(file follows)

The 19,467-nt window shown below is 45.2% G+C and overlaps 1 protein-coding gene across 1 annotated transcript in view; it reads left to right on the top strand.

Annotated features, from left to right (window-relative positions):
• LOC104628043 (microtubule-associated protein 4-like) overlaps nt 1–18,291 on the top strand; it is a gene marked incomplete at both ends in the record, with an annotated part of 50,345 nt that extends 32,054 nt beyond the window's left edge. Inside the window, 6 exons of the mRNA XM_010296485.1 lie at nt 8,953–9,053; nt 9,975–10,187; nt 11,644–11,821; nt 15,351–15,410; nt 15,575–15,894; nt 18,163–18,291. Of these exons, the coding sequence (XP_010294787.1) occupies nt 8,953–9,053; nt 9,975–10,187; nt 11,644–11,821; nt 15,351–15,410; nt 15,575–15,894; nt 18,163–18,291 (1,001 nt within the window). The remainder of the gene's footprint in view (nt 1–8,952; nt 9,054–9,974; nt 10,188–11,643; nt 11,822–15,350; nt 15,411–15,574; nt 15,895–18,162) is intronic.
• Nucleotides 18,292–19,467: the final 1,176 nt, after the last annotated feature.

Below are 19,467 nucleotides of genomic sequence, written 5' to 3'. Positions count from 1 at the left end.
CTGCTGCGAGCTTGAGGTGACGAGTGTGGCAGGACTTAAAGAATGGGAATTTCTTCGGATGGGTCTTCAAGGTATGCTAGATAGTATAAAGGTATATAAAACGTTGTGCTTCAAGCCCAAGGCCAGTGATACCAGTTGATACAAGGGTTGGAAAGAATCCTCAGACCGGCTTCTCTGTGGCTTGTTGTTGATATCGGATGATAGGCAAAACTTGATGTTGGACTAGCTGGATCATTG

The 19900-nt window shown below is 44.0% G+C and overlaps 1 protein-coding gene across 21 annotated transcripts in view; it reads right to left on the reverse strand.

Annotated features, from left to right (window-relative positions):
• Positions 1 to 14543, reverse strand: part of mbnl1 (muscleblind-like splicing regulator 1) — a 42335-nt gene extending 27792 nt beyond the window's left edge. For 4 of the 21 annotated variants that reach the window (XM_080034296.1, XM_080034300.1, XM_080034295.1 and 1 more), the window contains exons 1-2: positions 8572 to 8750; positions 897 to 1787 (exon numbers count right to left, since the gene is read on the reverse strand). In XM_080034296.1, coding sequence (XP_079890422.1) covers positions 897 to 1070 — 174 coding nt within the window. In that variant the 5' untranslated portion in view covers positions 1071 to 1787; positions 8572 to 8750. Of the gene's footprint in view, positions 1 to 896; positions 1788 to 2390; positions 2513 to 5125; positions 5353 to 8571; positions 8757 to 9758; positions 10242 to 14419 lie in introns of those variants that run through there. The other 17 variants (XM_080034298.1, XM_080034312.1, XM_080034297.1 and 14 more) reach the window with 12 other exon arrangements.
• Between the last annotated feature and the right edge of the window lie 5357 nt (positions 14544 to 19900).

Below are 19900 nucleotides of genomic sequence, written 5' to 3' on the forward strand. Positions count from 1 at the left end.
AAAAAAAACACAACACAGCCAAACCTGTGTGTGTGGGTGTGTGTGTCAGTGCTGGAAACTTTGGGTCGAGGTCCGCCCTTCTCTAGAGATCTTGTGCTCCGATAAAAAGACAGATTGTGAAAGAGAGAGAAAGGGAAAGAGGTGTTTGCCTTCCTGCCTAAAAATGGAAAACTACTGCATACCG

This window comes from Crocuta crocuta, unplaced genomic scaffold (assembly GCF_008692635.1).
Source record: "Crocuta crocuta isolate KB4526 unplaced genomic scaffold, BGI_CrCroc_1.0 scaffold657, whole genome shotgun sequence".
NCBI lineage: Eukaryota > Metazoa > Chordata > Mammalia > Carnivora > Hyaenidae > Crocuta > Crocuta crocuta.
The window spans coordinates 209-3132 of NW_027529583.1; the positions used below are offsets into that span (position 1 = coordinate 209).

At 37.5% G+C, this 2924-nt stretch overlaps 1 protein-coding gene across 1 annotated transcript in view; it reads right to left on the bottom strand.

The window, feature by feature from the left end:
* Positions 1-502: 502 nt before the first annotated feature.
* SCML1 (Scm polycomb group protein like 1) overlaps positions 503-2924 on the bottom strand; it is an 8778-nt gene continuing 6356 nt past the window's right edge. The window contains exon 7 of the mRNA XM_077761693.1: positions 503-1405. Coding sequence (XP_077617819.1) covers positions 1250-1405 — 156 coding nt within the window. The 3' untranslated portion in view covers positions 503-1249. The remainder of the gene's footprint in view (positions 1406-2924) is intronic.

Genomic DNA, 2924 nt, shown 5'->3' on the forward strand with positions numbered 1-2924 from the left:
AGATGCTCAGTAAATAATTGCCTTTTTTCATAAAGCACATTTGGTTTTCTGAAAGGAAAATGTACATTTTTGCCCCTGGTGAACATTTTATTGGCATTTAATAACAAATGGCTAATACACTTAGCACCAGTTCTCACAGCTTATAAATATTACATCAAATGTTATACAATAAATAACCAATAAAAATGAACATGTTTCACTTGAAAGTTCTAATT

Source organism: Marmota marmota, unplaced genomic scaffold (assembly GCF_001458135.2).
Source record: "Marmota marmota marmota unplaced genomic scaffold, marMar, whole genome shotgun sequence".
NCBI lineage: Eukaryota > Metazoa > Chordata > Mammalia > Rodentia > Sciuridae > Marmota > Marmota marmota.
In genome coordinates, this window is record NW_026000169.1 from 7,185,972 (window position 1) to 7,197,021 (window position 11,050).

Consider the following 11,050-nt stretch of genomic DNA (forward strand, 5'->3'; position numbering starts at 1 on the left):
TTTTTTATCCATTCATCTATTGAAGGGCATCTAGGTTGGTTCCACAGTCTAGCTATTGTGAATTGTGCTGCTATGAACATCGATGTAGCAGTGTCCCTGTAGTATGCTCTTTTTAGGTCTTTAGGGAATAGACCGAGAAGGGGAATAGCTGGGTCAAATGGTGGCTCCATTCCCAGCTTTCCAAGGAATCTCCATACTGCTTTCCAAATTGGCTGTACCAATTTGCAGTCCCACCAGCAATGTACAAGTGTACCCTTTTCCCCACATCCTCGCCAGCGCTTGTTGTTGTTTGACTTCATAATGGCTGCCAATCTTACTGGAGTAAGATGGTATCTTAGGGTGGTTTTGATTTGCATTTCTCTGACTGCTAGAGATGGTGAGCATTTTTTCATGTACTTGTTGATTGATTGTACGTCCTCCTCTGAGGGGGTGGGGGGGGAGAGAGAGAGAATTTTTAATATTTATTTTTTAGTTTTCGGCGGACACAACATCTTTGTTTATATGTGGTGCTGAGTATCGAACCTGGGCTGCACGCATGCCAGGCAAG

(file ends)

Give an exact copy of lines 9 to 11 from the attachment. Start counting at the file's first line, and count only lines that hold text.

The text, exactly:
• Positions 1 to 14543, reverse strand: part of mbnl1 (muscleblind-like splicing regulator 1) — a 42335-nt gene extending 27792 nt beyond the window's left edge. For 4 of the 21 annotated variants that reach the window (XM_080034296.1, XM_080034300.1, XM_080034295.1 and 1 more), the window contains exons 1-2: positions 8572 to 8750; positions 897 to 1787 (exon numbers count right to left, since the gene is read on the reverse strand). In XM_080034296.1, coding sequence (XP_079890422.1) covers positions 897 to 1070 — 174 coding nt within the window. In that variant the 5' untranslated portion in view covers positions 1071 to 1787; positions 8572 to 8750. Of the gene's footprint in view, positions 1 to 896; positions 1788 to 2390; positions 2513 to 5125; positions 5353 to 8571; positions 8757 to 9758; positions 10242 to 14419 lie in introns of those variants that run through there. The other 17 variants (XM_080034298.1, XM_080034312.1, XM_080034297.1 and 14 more) reach the window with 12 other exon arrangements.
• Between the last annotated feature and the right edge of the window lie 5357 nt (positions 14544 to 19900).

Below are 19900 nucleotides of genomic sequence, written 5' to 3' on the forward strand. Positions count from 1 at the left end.